Is It Worth It to Sharpen Your Own Sawmill Blades?

Are you tired of spending money on getting your sawmill blades sharpened by a professional? Have you ever wondered if you can do it on your own? If so, you’re not alone. Many sawmill owners face this dilemma and question whether it’s worth it to invest their time and money in sharpening their own blades. In this blog post, we will explore this topic and provide you with the information you need to make an informed decision. So, let’s get started!

Is It Worth It to Sharpen Your Own Sawmill Blades?

Using a sawmill is an awesome way to turn raw material like logs into useful lumber, but owning and operating a sawmill is not cheap. From the cost of up-keeping the equipment to sharpening the blades, the expenses can add up quickly. This prompt begs the question: is it worth it to sharpen your own sawmill blades?


Sawmill blades are a crucial element of the sawing process, and they can be quite expensive to replace when they become dull. It makes sense to carefully consider whether sharpening your own blades is a cost-effective move for your particular sawmill setup. The following article aims to help you reach an informed decision.

Factors Affecting Sawmill Blades Lifespan

One of the most significant factors affecting the lifespan of a sawmill blade is the species of the log being cut. Harder woods like oak and maple will dull a blade faster than softer woods like cedar or spruce. Other factors can affect blade longevity, including the lubricant used, the condition of the blade when inserting, and also debarking the log before sawing.

Unnecessary Cuts and Blade Premature Dulling

Sawmill blades can prematurely dull if they are used to cut through unnecessary materials. Cutting boards into pieces that are too short or sawing through mud or bark can damage the blade, causing premature dulling.

Dull Blade Consequences

A dull blade can cause wavy boards and decrease cutting performance. It is crucial to detect when the blade becomes dull, and this can be done using a fingernail test. If the blade cuts the fingernail without creating a smooth surface, chances are the blade has become dull.

Blade Maintenance

Maintaining sawmill blades is essential for optimum cutting performance. Blades can be cleaned by wiping them down with a cloth. Also, it is essential to lubricate the blade with a vegetable-based oil that contains no chlorine or sulfur to prevent rusting. Also, Check that blade tension is correct. It is good to seek advice from a friend with experience to help with blade maintenance tips.

Blade Longevity

Sharp blades will generally last longer than dull ones. Clean blades, free of contaminants, can last all day and some more. Sharpened blades don’t stay sharp for as long as a new blade, but it is more economical to sharpen and maintain a set of blades instead of having to replace them all the time.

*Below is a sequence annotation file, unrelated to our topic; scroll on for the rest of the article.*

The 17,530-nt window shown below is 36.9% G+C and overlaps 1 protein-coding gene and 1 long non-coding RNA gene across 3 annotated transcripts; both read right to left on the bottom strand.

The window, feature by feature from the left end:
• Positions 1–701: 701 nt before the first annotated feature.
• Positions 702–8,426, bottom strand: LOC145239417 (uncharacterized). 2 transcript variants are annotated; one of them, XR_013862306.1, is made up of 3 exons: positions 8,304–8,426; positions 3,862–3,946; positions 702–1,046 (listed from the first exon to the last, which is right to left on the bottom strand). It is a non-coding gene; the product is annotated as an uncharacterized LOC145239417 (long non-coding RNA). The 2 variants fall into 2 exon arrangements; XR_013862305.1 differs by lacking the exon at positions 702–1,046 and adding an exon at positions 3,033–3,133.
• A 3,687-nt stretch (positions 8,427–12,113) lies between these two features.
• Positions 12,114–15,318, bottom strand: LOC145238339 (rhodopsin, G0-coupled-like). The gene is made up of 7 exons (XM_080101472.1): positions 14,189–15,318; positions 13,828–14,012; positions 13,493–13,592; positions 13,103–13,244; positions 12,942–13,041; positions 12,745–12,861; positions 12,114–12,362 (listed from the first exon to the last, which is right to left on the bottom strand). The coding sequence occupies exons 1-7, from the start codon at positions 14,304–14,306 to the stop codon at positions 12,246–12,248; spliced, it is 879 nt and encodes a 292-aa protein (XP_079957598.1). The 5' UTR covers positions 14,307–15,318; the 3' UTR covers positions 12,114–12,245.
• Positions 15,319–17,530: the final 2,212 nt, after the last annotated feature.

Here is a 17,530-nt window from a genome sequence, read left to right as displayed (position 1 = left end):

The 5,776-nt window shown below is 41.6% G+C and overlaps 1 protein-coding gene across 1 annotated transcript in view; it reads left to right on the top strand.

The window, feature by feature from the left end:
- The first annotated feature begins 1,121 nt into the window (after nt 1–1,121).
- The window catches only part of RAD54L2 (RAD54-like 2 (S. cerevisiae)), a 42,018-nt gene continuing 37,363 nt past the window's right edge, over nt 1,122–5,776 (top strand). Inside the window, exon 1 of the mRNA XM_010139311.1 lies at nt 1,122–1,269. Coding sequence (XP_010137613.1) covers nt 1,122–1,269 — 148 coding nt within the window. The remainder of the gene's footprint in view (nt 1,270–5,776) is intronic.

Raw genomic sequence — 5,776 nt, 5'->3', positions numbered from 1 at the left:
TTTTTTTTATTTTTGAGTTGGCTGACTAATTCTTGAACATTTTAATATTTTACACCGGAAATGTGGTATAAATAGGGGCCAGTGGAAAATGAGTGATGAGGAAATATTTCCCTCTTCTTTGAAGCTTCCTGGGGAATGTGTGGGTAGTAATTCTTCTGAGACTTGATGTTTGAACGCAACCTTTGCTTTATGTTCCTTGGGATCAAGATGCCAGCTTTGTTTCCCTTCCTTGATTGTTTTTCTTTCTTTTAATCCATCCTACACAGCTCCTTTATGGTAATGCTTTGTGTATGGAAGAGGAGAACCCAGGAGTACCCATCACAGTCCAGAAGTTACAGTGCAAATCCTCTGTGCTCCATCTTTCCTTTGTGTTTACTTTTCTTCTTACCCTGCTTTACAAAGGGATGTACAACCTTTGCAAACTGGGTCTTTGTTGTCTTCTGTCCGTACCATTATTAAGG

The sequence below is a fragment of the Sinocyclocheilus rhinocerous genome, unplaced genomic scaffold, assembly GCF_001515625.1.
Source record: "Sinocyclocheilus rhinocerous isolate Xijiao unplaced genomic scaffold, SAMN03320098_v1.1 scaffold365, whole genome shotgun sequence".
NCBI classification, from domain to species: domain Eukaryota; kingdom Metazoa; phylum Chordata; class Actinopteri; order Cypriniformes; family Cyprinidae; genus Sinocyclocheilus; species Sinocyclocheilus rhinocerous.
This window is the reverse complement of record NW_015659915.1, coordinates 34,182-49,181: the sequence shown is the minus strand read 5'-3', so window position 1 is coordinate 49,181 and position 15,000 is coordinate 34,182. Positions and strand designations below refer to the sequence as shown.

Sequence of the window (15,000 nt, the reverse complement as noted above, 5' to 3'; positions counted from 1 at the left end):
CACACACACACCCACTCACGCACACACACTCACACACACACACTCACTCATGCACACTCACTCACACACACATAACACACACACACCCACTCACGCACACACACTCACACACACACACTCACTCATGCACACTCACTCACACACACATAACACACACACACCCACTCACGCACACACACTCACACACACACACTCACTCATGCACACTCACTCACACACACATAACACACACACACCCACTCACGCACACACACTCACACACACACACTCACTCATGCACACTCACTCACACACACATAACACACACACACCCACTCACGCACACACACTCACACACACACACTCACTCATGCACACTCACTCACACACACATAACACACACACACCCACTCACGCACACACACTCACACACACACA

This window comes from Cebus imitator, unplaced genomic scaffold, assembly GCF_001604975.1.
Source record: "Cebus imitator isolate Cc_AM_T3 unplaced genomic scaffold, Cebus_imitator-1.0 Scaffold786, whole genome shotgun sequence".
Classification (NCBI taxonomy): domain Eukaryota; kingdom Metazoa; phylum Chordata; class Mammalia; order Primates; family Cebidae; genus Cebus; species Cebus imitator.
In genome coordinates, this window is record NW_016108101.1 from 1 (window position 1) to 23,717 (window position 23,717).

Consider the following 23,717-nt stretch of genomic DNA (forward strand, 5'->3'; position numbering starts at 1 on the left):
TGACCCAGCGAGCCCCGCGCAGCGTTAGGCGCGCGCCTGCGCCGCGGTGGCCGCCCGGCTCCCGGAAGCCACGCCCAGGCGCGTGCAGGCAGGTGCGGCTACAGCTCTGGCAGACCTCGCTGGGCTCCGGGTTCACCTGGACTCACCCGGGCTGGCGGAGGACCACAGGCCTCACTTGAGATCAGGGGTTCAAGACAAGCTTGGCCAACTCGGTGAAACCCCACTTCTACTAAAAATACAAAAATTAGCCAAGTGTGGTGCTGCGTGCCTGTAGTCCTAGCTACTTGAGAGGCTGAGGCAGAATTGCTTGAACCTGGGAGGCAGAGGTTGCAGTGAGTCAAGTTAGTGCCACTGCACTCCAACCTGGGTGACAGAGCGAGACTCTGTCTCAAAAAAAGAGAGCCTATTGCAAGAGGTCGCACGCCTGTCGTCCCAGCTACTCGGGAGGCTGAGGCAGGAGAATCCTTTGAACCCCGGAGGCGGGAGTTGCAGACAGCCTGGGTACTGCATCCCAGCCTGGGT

Cheap Blade Sharpening Tips

There are a few affordable blade sharpeners available in the market for personal use. These sharpeners can be a great investment for those who perform cutting tasks frequently. It is important to read the instructions carefully before using them on a sawmill blade.


Deciding whether to sharpen your sawmill’s blades depends on your individual circumstances. The critical factors to consider include how often you saw, the species of logs you saw, and how many blades you need sharpened. While sharpening your blades at home requires time and investment, understanding how to sharpen and maintain sawmill blades can save you money in the long run and make your equipment more effective and efficient.


  1. How often do sawmill blades need sharpening?
    A: How often to sharpen your sawmill blade depends on how much and what kind of wood you are cutting. On average, sawmill blades should be sharpened every five to seven sharpening points.

  2. What are sharpening points?
    A: Sharpening points are the tips of saw teeth that become dull.

  3. Can I use any oil on my sawmill blades?
    A: No, use vegetable-oil-based lubricant that contains no chlorine or sulfur to prevent corrosion.

  4. How can I determine if my sawmill blade is dull?
    A: You can use a fingernail test to check whether a blade is dull. If it cuts the fingernail without creating a smooth surface, then chances are the blade has become dull.

  5. Can dull sawmill blades cause potential hazards?
    A: Yes, dull blades can cause wavy cuts and kickbacks, which can cause significant safety hazards. Therefore, It is best to sharpen them regularly to maintain optimal performance.

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